1.4.6. Name Servers in Multiple Roles

The Loop name server can simultaneously act as a master for some zones, a slave for other zones, and as a caching (recursive) server for a set of local clients.

However, since the functions of authoritative name service and caching/recursive name service are logically separate, it is often advantageous to run them on separate server machines. A server that only provides authoritative name service (an authoritative-only server) can run with recursion disabled, improving reliability and security. A server that is not authoritative for any zones and only provides recursive service to local clients (a caching-only server) does not need to be reachable from the Internet at large and can be placed inside a firewall.

1.5. History of DNS, BIND, and Loop

Although the official beginning of the Domain Name System occurred in 1984 with the publication of RFC 920, the core of the new system was described in 1983 in RFCs 882 and 883. From 1984 to 1987, the ARPAnet (the precursor to today's Internet) became a testbed of experimentation for developing the new naming/addressing scheme in a rapidly expanding, operational network environment. New RFCs were written and published in 1987 that modified the original documents to incorporate improvements based on the working model: RFC 1034 (Domain Names-Concepts and Facilities), and RFC 1035 (Domain Names-Implementation and Specification) were published and became the standards upon which all DNS implementations are built.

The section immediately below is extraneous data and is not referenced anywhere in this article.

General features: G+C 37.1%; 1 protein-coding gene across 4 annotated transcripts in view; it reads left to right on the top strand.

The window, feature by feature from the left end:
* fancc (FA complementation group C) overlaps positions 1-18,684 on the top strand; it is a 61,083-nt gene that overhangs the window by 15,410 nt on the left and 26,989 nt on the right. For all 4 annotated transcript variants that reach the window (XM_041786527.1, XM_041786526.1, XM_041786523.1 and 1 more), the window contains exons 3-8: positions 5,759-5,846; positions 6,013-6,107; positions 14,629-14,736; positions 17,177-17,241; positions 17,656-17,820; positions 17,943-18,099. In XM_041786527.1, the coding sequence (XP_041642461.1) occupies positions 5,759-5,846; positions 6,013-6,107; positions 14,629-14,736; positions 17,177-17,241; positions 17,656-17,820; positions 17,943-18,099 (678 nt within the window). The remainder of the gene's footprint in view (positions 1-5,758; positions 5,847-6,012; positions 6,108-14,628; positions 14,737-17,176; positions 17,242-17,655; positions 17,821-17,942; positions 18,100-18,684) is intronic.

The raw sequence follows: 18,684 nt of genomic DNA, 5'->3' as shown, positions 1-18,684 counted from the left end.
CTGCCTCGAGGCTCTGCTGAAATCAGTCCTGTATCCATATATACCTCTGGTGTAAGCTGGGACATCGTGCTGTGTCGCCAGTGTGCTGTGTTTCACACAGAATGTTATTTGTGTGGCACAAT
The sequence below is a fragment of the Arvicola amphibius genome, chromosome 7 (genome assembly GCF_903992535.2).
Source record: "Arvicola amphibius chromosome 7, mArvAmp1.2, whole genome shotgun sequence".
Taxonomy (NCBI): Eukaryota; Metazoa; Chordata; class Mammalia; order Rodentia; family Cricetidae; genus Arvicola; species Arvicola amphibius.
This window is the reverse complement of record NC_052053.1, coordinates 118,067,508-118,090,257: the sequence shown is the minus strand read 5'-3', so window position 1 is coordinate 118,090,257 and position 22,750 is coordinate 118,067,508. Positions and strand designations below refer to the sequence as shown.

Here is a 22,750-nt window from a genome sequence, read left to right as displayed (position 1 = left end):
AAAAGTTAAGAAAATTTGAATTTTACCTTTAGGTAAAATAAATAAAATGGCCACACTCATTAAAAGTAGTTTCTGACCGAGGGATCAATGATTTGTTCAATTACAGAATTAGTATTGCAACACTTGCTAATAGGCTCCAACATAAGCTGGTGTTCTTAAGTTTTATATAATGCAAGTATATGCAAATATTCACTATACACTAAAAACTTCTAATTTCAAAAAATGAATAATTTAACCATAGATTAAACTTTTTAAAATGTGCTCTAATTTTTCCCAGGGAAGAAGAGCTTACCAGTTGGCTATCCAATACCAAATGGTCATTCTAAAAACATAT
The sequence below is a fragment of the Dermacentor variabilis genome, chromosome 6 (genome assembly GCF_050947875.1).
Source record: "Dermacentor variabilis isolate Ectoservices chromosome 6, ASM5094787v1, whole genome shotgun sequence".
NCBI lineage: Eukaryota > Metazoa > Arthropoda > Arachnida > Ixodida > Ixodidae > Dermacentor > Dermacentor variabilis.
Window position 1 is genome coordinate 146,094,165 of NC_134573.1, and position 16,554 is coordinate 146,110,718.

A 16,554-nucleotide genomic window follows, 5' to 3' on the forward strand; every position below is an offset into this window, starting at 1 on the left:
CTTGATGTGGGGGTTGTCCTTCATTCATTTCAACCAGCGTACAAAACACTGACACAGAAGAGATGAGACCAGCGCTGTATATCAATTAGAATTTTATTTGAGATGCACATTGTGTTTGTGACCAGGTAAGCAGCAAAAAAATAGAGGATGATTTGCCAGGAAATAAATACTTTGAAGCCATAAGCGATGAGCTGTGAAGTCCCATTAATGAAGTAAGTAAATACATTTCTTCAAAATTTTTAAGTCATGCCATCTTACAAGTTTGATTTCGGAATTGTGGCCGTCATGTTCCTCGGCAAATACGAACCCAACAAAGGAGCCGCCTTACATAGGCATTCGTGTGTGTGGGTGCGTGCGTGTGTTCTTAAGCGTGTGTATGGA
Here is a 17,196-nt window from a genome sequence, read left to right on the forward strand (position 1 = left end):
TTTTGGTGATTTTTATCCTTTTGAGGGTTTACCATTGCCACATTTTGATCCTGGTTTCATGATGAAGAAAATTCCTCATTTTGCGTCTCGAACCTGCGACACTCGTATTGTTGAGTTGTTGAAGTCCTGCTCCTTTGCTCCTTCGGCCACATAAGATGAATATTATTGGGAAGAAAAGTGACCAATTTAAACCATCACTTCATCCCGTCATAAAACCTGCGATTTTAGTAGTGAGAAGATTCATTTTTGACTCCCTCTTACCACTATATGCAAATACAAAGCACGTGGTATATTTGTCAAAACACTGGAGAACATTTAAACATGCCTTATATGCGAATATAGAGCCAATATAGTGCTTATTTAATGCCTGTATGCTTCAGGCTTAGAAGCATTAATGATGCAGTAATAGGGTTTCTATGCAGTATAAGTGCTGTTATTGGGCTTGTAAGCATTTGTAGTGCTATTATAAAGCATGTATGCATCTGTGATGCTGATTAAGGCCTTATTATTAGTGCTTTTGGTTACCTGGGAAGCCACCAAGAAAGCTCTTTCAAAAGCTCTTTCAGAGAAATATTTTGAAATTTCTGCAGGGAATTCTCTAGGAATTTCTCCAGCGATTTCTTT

The first working domain name server, called Jeeves, was written in 1983--84 by Paul Mockapetris for operation on DEC Tops-20 machines located at the University of Southern California's Information Sciences Institute (USC-ISI) and SRI International's Network Information Center (SRI-NIC). A DNS server for Unix machines, the Berkeley Internet Name Domain (BIND) package, was written soon after by a group of graduate students at the University of California at Berkeley under a grant from the US Defense Advanced Research Projects Administration (DARPA).